As the 2019-20 school year wraps up, Principals are faced with a new set of considerations in light of the current circumstances. MASSP has fielded a number of questions recently as districts are finishing instruction for the year. So let's take a minute to review some end-of-year issues you may be facing and what the current rules are in light of the many executive orders and other guidance currently in place.
It is possible that you have students ending the year with failing grades in one or more subjects. But EO 2020-65 provides that districts "must not penalize a pupil for the pupil’s inability to fully participate" [Article II(1)(a)] in distance learning under a COL plan. So can you fail or retain a student who has the capability of participating in the continuity of learning plan but does not participate? It depends on the circumstances. Consider the following:
- If the student is a senior, the EO says that "Districts must provide a pupil in grade 12 who was failing a course as of March 11, 2020 an opportunity to the extent feasible to demonstrate learning in the subject matter of the course and receive credit for the course, as determined by the district." [Article V(2)] Have you done that?
- Remember also that an "inability to fully participate" because of COVID-19 can take a lot of forms, not just a lack of internet or a suitable device. Make sure you are considering the student's individual circumstances and act with caution when determining their ability to participate. The focus should be on compassion over compliance.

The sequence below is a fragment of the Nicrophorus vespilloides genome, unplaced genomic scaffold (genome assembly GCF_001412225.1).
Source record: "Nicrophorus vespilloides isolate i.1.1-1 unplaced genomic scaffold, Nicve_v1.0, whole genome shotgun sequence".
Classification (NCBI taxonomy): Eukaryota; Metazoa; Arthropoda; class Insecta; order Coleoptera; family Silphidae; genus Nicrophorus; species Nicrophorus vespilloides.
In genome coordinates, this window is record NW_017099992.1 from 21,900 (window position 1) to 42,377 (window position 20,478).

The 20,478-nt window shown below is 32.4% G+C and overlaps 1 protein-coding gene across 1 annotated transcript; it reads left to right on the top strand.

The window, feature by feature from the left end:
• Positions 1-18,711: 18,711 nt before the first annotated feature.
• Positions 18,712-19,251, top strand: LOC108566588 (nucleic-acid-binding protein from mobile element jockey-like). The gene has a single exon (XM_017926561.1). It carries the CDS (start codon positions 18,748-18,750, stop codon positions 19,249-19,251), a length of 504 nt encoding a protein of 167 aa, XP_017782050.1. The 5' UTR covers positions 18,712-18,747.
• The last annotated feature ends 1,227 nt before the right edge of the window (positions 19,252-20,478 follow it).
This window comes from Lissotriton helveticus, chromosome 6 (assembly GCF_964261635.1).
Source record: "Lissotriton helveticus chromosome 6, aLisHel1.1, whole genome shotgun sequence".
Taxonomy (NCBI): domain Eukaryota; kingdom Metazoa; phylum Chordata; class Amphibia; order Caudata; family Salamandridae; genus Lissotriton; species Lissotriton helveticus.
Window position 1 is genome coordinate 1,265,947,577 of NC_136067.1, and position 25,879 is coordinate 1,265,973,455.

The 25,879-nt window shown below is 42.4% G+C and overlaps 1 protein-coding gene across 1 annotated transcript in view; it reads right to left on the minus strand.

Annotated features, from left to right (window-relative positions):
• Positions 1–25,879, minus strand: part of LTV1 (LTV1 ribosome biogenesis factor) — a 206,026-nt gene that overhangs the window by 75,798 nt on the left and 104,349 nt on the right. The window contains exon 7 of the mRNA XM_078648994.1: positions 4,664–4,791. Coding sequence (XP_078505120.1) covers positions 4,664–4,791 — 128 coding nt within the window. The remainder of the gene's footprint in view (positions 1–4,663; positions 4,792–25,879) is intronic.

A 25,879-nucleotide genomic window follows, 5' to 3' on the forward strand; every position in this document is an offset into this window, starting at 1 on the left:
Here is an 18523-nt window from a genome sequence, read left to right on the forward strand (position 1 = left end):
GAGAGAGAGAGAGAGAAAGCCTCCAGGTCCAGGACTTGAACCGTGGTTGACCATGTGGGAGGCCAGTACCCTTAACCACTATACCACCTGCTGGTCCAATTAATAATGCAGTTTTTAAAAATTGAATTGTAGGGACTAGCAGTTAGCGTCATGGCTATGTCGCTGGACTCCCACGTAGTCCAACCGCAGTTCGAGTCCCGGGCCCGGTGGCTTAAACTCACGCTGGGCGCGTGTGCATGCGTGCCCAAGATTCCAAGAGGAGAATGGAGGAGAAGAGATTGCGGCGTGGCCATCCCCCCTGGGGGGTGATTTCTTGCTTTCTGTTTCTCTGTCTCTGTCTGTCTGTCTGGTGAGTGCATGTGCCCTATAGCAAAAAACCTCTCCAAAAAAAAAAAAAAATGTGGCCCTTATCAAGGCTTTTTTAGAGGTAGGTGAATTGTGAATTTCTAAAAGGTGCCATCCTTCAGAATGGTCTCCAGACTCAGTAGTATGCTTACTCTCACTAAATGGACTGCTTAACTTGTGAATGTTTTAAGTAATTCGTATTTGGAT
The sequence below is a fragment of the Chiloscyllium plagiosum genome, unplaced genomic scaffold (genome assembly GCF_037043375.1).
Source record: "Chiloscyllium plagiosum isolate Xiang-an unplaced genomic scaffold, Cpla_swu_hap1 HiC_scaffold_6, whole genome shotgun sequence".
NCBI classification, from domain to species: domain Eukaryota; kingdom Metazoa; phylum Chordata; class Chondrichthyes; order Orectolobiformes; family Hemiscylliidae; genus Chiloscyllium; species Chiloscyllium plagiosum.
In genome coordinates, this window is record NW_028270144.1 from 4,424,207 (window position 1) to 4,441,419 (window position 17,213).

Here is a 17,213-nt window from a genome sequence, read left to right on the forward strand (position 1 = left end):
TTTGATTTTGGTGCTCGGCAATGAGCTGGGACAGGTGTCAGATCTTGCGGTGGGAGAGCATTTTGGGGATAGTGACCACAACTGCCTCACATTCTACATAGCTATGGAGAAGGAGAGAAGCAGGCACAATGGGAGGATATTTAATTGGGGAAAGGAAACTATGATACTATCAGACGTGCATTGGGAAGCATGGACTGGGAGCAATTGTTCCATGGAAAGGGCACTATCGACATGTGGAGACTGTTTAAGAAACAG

At the end of the day, the EO stipulates that "Decisions regarding the awarding of credit, the issuance of grades, and the use of pass or fail designations will be made at the district level by districts with due recognition of the impact of the COVID-19 pandemic." [Article II(14)] But we would urge you to consider issuing an incomplete and giving the student the opportunity to make up missed work when in-person instruction resumes as an alternative to a failing grade and/or retention.
EO 2020-65 requires districts to provide a final teacher evaluation with a rating for any teacher who has an individualized development plan (IDP) based on the data that are available. This is going to look different in different districts depending on what student growth and observation data you have available, but at a minimum your district should ensure that all of the following are met:
- A teacher’s annual year-end performance evaluation must be determined based on the teacher’s performance at least through March 13, 2020, though the district may account for the teacher’s performance after March 13, 2020 through the end of the 2019–2020 school year, including efforts made by the teacher to prepare and provide remote student instruction.
- These performance evaluations must give no consideration to criteria requiring data or other information unavailable as a result of the pandemic.
One possible implication of this could be that if you are unable to calculate a student growth score for the teacher for this year and have no prior-year data, you may not be able to include student growth in the teacher's evaluation.
If necessary or appropriate, districts may waive or extend the timelines in a teacher's IDP goals if the data required to evaluate that IDP goal are unavailable as a result of the pandemic.
See MASSP's more detailed article on Finalizing Evaluations for the 2019-20 School Year for a deeper dive on educator evaluation issues for this school year. Plus, MDE has an FAQ specifically on educator evaluation that goes into more detail if you need it.
Defining The End of the School Year